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BookMark: "The Indigo Scarf" By P.J. Piccirillo Explores The Generational Effects Of Slavery

I picked up “The Indigo Scarf” because it’s about the region I call home—the mountains of north central Pennsylvania. I love history, and history about my own area drew me immediately. I also like books that are factual and well-researched. “The Indigo Scarf” by P. J. Piccirillo is both. It’s a richly layered and complex story.

The journey begins in 1882 when a young woman chances to meet an older male relative she hasn’t seen in some time on a train. The two go to the dining car to catch up. The woman protests, knowing that multiracial people are not welcome. The conversation that ensues between the man and woman reveals a dark and twisted family history, and an old mystery. 

At that point, the story moves back in time to the year 1799 in the slaveholding state of Virginia. Marriage between slaves was illegal in Virginia, but Jedediah, a field-hand, and Juda, a house-slave, want to be married. Their owners know they’re in love and cruelly break them up. When he’s taken away to Pennsylvania, all Jedediah has to remind him of Juda is the indigo scarf she made him, which gives the book its name. 

Piccirillo’s book shows the damage of slavery, dehumanizing to both master and slave. 

A comment by Jedediah will always stick with me. He says, “Today, dey makes me feel like a slave inside a slave. Dey makes me feel squeezed so I can’t breathe.”

Jedediah decides he must flee into the wilds of northern Pennsylvania. His conscience is haunted so much so that he is unable to fully commit to the white woman who loves him and bears him children. 

In neighboring Virginia, a slave named George is told he will be sent to Pennsylvania. His master, who is also his father, scolds him for ingratitude when George asks to bid his mother goodbye. In Pennsylvania, George works at a mill with Quakers who do not believe in slavery and meets a white woman, whom he loves. They decide to run and their journey coincides with Jedediah and his woman’s.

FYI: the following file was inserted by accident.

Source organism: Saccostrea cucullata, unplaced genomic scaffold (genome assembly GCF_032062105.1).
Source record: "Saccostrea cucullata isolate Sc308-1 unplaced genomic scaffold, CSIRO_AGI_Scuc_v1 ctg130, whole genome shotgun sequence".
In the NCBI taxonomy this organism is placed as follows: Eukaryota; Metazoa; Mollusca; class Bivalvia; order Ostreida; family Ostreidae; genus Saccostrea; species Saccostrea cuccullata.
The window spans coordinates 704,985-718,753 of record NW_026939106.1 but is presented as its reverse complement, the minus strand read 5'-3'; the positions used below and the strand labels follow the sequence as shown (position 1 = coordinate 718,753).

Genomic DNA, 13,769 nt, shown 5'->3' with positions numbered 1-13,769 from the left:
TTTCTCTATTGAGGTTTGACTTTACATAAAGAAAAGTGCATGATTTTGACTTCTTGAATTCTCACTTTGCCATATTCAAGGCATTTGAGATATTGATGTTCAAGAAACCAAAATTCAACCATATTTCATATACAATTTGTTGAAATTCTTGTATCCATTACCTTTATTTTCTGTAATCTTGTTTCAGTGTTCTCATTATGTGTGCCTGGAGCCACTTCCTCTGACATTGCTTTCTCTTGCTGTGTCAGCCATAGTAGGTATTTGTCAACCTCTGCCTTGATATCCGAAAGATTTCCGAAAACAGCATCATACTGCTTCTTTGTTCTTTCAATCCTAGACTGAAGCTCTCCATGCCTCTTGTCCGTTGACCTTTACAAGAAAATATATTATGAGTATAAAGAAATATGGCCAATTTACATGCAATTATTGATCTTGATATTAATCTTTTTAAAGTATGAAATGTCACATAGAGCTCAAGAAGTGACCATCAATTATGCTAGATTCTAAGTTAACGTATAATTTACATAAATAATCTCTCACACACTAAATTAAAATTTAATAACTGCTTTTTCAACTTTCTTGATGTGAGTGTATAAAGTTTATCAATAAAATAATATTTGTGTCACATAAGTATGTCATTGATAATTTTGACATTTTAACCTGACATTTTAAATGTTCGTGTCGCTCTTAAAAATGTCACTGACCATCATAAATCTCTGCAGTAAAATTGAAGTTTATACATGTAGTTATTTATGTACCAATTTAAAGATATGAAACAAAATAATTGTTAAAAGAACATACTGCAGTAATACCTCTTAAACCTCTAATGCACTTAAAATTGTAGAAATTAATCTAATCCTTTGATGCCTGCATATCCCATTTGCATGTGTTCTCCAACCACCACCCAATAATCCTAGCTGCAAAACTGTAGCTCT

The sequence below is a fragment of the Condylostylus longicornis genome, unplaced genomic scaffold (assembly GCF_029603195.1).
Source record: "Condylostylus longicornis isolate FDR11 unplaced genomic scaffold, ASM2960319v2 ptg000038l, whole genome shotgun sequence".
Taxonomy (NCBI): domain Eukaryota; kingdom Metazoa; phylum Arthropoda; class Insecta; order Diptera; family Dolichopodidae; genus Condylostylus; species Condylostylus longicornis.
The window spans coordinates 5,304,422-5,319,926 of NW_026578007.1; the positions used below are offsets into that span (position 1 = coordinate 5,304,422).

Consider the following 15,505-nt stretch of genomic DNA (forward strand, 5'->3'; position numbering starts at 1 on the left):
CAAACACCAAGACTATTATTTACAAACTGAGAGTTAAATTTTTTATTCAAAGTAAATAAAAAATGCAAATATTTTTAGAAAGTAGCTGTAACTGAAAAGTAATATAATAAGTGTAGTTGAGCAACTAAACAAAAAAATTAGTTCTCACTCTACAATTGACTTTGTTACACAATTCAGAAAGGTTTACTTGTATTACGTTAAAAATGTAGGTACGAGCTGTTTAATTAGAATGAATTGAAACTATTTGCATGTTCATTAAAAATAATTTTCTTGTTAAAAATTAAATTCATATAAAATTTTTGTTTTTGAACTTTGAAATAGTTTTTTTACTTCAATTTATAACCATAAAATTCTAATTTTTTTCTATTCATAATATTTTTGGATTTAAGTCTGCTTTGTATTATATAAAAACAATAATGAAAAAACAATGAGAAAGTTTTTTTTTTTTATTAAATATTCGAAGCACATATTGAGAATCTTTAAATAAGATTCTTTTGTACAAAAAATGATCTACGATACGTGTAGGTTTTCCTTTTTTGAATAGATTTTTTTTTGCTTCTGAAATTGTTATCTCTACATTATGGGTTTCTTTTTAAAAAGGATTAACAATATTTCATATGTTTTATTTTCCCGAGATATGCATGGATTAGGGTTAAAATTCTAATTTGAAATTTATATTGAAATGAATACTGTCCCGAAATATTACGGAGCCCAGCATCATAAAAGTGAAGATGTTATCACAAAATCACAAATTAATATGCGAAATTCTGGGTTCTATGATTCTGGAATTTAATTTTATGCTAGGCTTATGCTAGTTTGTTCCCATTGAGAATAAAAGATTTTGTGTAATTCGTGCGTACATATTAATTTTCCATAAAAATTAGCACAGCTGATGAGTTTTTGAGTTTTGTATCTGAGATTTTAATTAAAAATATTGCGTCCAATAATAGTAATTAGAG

The two couples settle near one another and raise families. Their lives are intertwined throughout generations, leading to the meeting which began the book. 

Readers learn with the two couples how to make a life in wilderness. From cabin building, cloth-making, and farming to whiskey-making and fending off attacks from wild animals and natives, readers are exposed to the many tasks required for survival. The dark, dense forest proves itself to be both a haven and a threat, almost a character in its own right.

Sometimes you find a book that feels like looking through a window at an actual scene. At times I wanted to shout a warning to the characters, as the story is that compelling and immediate. The wealth of detail Piccirillo provides about the lives of wilderness-dwellers in the 19th-century brings “The Indigo Scarf” to life for readers. The anguish of Jedediah is a poignant reminder of a past era. It was painful to watch him try make a new beginning and watching him and the others cope with hardships we can only imagine.

The language of the period enriches the story with a texture that envelops the reader and makes it hard to put down. The years unspool with the stories of these men and their descendants, who are shadowed by the past, yet always striving for a brighter future. “The Indigo Scarf” isn’t an easy read, but it's worthwhile and immensely informative. 

Reviewer Debbie Reynolds is from Wellsboro. She works with the Writers Conference of Northern Appalachia and the Northern Appalachia Review.